The court didn’t care that the Hokey Pokey rule, while limited to California Agri business, has an impact on ag business in other states. 87% of all pork is consumed outside of California, but the 13% who now have to have Hokey Pokey approved production raise the price for all. Since it impacts everybody, the court found it okay.
The price increase has restaurant owners simply considering removing pork from the menu, which of course, is the ultimate goal of those who seek to dismantle and eliminate ag production as we currently know it.
This ruling can go up for appeal to the US Supreme court, so it is not over for Bacon in San Francisco, but it doesn’t look great.
Public service reminders
HIPPA means your doctor can’t tell your neighbor about that weird growth on your arm pit or ask about your vaccination status. HIPPA applies to covered entities who get your health information, like doctors, insurance companies and hospitals. It does not cover Aunt Maude asking if you have to continue to take penicillin or if that rash is all cleared up.
Free Speech does not mean you can say whatever you want to say at any time. All rights are subject to other people’s enjoyment of their rights. For example, you cannot yell fire, or we are all going to die in a crowded theatre unless it is factual. Also, certain words are “Fighting words’ and are essentially off limits for expressing yourself. Also, certain images are pornographic and not artistic. In the words of a Supreme Court justice “I will know it when I see it.”. So, we do have limits on our conduct as part of our social compact with one another.
It has been tested recently in court and private companies can ask their employees to be vaccinated against whatever they ask them to be, or the employee can and work for a company that doesn’t ask or doesn’t care. If you work for government agency, which government (local, state or federal) will determine what they can and cannot ask you do to continue employment.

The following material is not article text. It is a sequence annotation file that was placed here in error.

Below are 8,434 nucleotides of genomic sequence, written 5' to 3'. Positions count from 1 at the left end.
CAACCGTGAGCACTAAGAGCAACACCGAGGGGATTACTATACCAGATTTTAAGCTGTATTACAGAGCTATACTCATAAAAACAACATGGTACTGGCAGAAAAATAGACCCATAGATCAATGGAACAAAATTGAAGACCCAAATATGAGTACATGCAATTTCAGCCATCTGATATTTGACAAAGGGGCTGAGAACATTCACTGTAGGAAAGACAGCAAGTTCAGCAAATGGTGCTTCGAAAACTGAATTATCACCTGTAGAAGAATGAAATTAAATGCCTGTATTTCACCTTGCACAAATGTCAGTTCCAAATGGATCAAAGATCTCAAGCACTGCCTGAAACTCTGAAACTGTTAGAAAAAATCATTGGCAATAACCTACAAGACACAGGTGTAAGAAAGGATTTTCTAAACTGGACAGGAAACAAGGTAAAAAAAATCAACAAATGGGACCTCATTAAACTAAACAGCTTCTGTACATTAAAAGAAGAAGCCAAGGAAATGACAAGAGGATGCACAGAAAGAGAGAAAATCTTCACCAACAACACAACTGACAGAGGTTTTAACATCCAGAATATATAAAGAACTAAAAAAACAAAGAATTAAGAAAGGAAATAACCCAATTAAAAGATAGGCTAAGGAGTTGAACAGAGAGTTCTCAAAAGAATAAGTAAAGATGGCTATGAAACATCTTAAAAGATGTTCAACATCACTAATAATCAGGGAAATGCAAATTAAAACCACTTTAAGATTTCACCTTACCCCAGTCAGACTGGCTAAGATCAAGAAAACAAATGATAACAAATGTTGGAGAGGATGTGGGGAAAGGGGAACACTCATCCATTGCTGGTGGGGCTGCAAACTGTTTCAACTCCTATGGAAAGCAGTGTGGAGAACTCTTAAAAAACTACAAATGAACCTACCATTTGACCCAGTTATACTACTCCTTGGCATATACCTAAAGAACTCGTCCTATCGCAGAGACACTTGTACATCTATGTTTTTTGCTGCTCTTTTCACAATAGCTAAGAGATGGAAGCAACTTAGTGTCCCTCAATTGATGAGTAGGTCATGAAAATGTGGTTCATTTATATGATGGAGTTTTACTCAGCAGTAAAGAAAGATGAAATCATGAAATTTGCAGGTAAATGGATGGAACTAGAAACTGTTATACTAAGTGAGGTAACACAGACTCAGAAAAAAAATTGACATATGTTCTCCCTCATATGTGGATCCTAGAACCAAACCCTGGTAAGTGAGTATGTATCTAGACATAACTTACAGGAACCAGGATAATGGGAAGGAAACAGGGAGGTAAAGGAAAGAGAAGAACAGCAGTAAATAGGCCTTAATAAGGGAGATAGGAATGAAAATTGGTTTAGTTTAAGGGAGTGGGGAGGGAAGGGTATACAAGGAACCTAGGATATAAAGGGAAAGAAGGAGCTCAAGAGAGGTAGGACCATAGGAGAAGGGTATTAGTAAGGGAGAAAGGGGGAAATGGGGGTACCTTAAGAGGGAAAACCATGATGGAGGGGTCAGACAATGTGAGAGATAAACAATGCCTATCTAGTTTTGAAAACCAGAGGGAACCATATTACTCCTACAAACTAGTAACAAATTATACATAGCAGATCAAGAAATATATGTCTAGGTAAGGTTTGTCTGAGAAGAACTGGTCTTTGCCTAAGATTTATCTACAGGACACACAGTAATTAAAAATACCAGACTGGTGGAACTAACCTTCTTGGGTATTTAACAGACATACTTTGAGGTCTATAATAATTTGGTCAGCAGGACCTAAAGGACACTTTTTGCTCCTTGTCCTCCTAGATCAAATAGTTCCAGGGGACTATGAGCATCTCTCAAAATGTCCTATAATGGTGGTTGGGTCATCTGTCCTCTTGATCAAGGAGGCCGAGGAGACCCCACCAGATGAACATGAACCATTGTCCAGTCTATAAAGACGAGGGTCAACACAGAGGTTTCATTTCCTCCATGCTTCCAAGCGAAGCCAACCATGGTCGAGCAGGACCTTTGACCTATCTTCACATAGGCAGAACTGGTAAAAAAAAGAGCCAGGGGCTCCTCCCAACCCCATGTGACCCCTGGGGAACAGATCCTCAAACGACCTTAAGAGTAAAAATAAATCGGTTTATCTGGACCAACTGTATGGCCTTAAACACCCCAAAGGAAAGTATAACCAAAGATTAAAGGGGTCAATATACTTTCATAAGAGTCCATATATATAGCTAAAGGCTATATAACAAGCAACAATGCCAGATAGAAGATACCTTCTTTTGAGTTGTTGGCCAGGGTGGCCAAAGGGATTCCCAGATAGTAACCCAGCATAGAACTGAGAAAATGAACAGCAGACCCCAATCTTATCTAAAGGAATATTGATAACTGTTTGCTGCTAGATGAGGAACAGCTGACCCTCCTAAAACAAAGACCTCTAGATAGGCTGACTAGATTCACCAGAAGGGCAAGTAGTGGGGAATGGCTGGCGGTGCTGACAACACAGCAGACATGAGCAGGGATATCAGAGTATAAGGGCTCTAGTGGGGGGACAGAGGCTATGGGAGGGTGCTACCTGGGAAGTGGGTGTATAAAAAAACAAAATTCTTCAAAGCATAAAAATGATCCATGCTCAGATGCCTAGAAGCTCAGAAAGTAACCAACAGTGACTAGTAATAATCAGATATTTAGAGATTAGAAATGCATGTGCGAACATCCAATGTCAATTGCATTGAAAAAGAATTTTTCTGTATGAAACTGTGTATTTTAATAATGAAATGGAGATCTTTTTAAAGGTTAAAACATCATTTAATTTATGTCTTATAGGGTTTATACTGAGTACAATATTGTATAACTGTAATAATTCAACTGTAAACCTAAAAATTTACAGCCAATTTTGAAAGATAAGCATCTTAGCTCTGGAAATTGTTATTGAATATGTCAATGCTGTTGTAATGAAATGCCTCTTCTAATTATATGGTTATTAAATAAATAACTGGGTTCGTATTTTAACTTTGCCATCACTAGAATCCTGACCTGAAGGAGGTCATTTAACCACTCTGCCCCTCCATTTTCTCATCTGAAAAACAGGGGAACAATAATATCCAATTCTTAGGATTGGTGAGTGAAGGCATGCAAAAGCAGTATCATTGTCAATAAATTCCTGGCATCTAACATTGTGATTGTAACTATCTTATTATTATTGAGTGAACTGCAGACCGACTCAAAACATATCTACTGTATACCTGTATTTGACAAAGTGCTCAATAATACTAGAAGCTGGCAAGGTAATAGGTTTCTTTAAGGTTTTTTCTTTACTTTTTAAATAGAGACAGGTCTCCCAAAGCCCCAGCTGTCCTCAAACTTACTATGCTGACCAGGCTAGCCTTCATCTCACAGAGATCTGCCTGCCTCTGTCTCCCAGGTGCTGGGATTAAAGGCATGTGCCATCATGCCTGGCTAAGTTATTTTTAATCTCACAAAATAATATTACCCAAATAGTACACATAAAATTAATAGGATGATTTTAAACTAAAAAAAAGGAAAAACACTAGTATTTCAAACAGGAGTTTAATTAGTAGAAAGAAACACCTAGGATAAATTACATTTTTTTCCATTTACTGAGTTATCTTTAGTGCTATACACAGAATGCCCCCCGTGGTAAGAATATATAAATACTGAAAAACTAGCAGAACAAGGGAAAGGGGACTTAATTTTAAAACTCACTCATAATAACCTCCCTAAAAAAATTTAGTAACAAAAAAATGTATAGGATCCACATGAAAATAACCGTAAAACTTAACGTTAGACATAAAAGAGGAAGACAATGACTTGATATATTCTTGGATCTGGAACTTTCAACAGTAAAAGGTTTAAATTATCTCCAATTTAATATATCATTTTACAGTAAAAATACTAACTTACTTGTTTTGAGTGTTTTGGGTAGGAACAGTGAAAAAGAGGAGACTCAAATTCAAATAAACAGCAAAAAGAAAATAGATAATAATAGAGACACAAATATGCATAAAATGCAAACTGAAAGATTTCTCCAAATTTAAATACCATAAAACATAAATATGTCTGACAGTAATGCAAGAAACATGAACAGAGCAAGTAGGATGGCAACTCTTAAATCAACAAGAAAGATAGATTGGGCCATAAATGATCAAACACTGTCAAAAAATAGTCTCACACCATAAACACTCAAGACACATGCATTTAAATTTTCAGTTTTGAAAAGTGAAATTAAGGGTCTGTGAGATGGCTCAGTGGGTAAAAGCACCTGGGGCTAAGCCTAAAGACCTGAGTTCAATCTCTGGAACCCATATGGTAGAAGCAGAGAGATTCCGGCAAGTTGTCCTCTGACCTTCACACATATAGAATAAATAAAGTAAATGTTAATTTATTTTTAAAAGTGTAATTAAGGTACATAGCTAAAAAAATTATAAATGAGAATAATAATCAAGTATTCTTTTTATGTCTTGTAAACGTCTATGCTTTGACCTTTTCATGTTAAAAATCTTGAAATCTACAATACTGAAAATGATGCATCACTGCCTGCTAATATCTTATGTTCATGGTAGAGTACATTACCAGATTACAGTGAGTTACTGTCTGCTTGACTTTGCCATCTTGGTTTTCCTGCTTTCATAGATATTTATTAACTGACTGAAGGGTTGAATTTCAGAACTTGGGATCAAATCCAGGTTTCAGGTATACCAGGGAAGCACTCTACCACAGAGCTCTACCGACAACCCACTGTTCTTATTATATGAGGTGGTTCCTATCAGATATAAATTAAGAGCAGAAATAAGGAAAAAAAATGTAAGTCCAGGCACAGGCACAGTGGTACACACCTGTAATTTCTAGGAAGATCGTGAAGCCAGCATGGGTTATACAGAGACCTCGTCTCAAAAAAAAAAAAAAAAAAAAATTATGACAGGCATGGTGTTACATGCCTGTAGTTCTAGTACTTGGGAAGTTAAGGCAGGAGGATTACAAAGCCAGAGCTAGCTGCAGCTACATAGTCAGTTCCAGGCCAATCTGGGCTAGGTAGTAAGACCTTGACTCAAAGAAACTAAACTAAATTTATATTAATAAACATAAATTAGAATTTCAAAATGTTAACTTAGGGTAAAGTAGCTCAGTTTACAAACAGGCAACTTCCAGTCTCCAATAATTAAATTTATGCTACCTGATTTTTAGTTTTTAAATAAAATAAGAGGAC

In Iowa, the government is preparing to fix some problems with matching federal depreciation rules, with taxing of grants that the federal government did not tax as part of Covid relief, and some new rules on PPP loan and Beginning Farmer Tax Credit. Additionally, inheritance tax (tax Iowa imposes on people that inherit property from people that they are not direct descendants) is on its way out the door through a phase out between now and 2025. That is a tax on circumstance, as many times nephews and nieces are the next generation of farm owners and this will remove a financial obstacle for nontraditional farm generational transfers. If you are in line to get Great Aunt Gertie’s 160, feed her vitamins for a couple of more years, it’s worth the investment.
On the fed side, the president is laying out his tax and spending priorities. He has already pushed through a Covid 19 Plan called the American Rescue plan and is now moving towards a significant tax hike to fund physical infrastructure spending (the American Jobs Plan and “human infrastructure” (American Families plan). It might be called the make American Taxed Again plan. A great write up of this is found at the Iowa State Center for Ag Law and Taxation. I will hit the highlights. Note this is separate from the Senator Bernie Sanders introduced 99.5 Percent Act. This proposal would lower the basic exclusion to $3.5 million ($1 million for lifetime gifts) and increase the highest estate tax rate from 40 percent to 65 percent.
The Jobs plan looks to increase corporate tax to 28% (from 21%), imposing tax on corporation book income and funding the IRS to beat the countryside for unpaid taxes or reinterpreted tax returns to generate revenue.